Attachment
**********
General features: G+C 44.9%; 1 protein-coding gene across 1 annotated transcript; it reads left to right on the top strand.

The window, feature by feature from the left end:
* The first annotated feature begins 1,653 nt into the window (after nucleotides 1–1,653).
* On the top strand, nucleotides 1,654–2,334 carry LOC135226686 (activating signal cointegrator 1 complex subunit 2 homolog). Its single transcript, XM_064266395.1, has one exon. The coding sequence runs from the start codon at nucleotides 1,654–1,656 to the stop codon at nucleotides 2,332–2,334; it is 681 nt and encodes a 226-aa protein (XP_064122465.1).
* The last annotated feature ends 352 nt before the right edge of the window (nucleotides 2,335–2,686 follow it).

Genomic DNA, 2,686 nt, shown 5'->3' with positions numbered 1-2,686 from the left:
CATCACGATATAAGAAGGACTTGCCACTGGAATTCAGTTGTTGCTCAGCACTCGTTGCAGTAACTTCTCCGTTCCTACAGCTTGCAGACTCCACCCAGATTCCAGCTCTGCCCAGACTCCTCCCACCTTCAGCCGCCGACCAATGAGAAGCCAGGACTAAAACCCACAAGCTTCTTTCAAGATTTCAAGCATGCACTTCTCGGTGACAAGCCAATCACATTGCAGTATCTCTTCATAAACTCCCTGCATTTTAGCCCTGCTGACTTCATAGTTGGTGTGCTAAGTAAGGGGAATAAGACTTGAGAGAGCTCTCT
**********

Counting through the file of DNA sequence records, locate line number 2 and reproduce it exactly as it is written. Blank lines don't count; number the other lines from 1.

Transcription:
The window, feature by feature from the left end: